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Billups' shooting display impresses one important fan

By Chris Tomasson, for NBA.com
Posted Apr 20 2009 6:03AM

DENVER -- NBA commissioner David Stern apparently is allowed to have favorite players. And one guy on his list really gave him his money's worth Sunday night.

Check that. Stern didn't pay for his seat at the Pepsi Center for Game 1 of a West first-round series between Denver and New Orleans. But he sure was given a show by Nuggets point guard Chauncey Billups.

"Chauncey Billups always has been a favorite of mine,'' Stern said before the game. "It's fun to watch and read about him being home [in Denver].''

Billups actually didn't know until after the game Stern was on hand, which does mess up the story a little bit about Billups perhaps wanting to light it up in front of the commissioner.

Then again, it was hard to complain about Billups scoring 36 points and hitting a career-high eight 3-pointers (in just nine attempts) in Denver's resounding 113-84 win.

"That's an honor,'' Billups said when told what Stern said. "He's seen every player you can possibly see during his time as commissioner. It's an honor for him to say something about that like me. I play the right way. I play for my teammates every single night, not for anybody else.''

Well, Billups' teammates needed him to score more than usual Sunday. Both teams got off to a sluggish starts, and the Hornets led by a meager 6-5 as the clock ticked down to under 7:30 left in the first quarter.

That's when Billups took over, making his first three-pointer. Three more followed in the first quarter, and Billups had 16 points for a 27-25 Denver lead.

Billups' offense came in quite handy on a night Denver's scoring stars struggled. Carmelo Anthony shot just 4-of-12 for 13 points while Nuggets guard J.R. Smith, who had scored a career-high 45 points the previous Monday, had a scoreless first quarter before finishing with 19.

"It was a pretty good show, man,'' Nuggets coach George Karl said of Billups' outing. "It was a big-time show in playoff basketball.''

The show reached a peak in the third quarter, when Billups scored 18 points as the Nuggets extended a 55-47 lead to 87-69. Billups shot 4-of-5 from 3-point range in the quarter.

Had Billups not taken a seat for good with 7:55 left in the game and the Nuggets up 100-71, he almost surely would have broken his playoff mark of 40 points in a game. That was set May 2, 2003 at Orlando, the same night he had made his previous career playoff high of seven 3-pointers (he also has made seven three times in regular-season games).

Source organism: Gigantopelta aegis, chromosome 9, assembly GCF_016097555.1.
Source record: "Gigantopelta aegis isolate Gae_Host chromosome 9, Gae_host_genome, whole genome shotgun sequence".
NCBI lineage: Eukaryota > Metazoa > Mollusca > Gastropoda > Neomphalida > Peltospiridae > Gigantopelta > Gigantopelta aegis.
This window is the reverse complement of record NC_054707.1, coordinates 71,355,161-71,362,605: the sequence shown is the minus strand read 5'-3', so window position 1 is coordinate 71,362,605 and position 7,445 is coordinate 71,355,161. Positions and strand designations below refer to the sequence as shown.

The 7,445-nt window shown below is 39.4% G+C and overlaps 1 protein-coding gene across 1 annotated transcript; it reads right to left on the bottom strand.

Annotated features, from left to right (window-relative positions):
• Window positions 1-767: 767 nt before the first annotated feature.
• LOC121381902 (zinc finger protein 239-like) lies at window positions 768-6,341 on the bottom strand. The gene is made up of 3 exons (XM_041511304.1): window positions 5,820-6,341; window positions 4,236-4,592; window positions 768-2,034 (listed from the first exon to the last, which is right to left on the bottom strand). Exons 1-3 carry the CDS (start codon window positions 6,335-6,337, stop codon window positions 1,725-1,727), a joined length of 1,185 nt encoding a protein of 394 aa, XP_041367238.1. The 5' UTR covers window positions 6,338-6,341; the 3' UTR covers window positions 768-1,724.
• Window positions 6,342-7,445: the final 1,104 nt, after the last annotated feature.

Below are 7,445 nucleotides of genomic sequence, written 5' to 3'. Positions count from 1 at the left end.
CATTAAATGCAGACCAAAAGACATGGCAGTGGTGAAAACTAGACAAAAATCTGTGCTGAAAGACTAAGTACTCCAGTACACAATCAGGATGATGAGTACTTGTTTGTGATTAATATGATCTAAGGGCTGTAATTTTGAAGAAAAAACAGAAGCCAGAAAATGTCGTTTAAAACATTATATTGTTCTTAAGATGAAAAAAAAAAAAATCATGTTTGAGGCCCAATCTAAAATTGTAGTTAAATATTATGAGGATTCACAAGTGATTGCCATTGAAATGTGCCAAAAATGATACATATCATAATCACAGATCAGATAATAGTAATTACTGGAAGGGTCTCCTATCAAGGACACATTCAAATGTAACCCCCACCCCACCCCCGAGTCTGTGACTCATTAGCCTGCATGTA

But leave it to the modest Billups to want to talk more about defense after the game than his shooting display in front of the commissioner.

"People are going to talk about how I hit shots, hit threes and the guys kind of rallied around me,'' Billups said. "But that was all secondary. Our defense is what really won this game for us.''

Yes, the Nuggets did hold New Orleans to 37.2 percent shooting, with power forward Kenyon Martin the main reason high-scoring counterpart David West shot just 4-of-16. And, yes, Billups also was strong on defense, one of three players who helped hold Hornets star point guard Chris Paul to 7-of-19 shooting.

Still, it had to be special for Billups, who shot 10-of-15 overall, to have such an offensive explosion in his first playoff game in his hometown. Unless you've been on an extended safari, you know the Denver native was acquired Nov. 3 from Detroit in a move that turned around the Nuggets' season.

"It's special, especially for somebody like me that grew up here all my life and rooted for the hometown team all my life,'' said Billups, who also played for the Nuggets from 1998-2000, but didn't appear in the Playoffs. "For me to have a chance to be playing in the playoffs on a really good team at home, in front of all my family and all my fans, it's special. It's just a feeling that you have playing at home that not a lot of people get to experience.''

Regardless of where the game is, not a lot of players shot 8-of-9 on 3-pointers.

Billups got a number of his 3-pointers holding up on the break, a shot that's been a favorite since his high school days in Denver. He also seemed to be salivating when he found Hornets guard Rasual Butler on him to start the game.

"I think that he felt the matchup with Rasual on him was kind of easy for him to get by when he wanted to,'' said New Orleans coach Byron Scott. "Then, when they gave him space, he knocked down threes. So, now you're in a catch-22. When he's making shots at that rate, it's almost impossible to stop him. We've got to do a better job of obviously playing him a little better than we did this game.''

The Hornets have until Wednesday's Game 2 to dust themselves off, and try to figure out how to stop Billups.

As for Game 2, Stern won't be on hand. But you better believe there will plenty of fans at the Pepsi Center who also list Billups as a favorite player.

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